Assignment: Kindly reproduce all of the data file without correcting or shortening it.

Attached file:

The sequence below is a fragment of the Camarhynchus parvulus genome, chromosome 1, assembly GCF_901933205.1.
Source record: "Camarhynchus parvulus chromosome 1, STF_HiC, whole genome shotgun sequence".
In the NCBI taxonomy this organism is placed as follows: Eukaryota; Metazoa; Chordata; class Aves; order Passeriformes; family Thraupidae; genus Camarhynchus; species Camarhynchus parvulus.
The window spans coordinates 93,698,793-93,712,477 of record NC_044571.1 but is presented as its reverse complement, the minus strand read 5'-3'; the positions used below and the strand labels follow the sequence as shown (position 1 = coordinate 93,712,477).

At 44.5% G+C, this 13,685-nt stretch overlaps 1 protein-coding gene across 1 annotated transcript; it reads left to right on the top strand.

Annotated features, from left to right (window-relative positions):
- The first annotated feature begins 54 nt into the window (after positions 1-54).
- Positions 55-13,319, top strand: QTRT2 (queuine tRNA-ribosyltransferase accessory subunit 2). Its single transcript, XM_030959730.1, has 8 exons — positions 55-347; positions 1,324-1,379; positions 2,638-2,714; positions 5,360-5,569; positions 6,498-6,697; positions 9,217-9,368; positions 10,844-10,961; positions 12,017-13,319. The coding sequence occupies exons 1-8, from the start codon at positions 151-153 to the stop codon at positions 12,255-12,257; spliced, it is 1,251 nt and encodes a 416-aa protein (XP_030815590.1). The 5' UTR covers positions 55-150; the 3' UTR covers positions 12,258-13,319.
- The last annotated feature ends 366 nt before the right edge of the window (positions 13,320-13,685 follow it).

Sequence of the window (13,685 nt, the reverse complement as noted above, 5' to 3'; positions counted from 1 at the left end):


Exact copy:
The sequence below is a fragment of the Camarhynchus parvulus genome, chromosome 1, assembly GCF_901933205.1.
Source record: "Camarhynchus parvulus chromosome 1, STF_HiC, whole genome shotgun sequence".
In the NCBI taxonomy this organism is placed as follows: Eukaryota; Metazoa; Chordata; class Aves; order Passeriformes; family Thraupidae; genus Camarhynchus; species Camarhynchus parvulus.
The window spans coordinates 93,698,793-93,712,477 of record NC_044571.1 but is presented as its reverse complement, the minus strand read 5'-3'; the positions used below and the strand labels follow the sequence as shown (position 1 = coordinate 93,712,477).

At 44.5% G+C, this 13,685-nt stretch overlaps 1 protein-coding gene across 1 annotated transcript; it reads left to right on the top strand.

Annotated features, from left to right (window-relative positions):
- The first annotated feature begins 54 nt into the window (after positions 1-54).
- Positions 55-13,319, top strand: QTRT2 (queuine tRNA-ribosyltransferase accessory subunit 2). Its single transcript, XM_030959730.1, has 8 exons — positions 55-347; positions 1,324-1,379; positions 2,638-2,714; positions 5,360-5,569; positions 6,498-6,697; positions 9,217-9,368; positions 10,844-10,961; positions 12,017-13,319. The coding sequence occupies exons 1-8, from the start codon at positions 151-153 to the stop codon at positions 12,255-12,257; spliced, it is 1,251 nt and encodes a 416-aa protein (XP_030815590.1). The 5' UTR covers positions 55-150; the 3' UTR covers positions 12,258-13,319.
- The last annotated feature ends 366 nt before the right edge of the window (positions 13,320-13,685 follow it).

Sequence of the window (13,685 nt, the reverse complement as noted above, 5' to 3'; positions counted from 1 at the left end):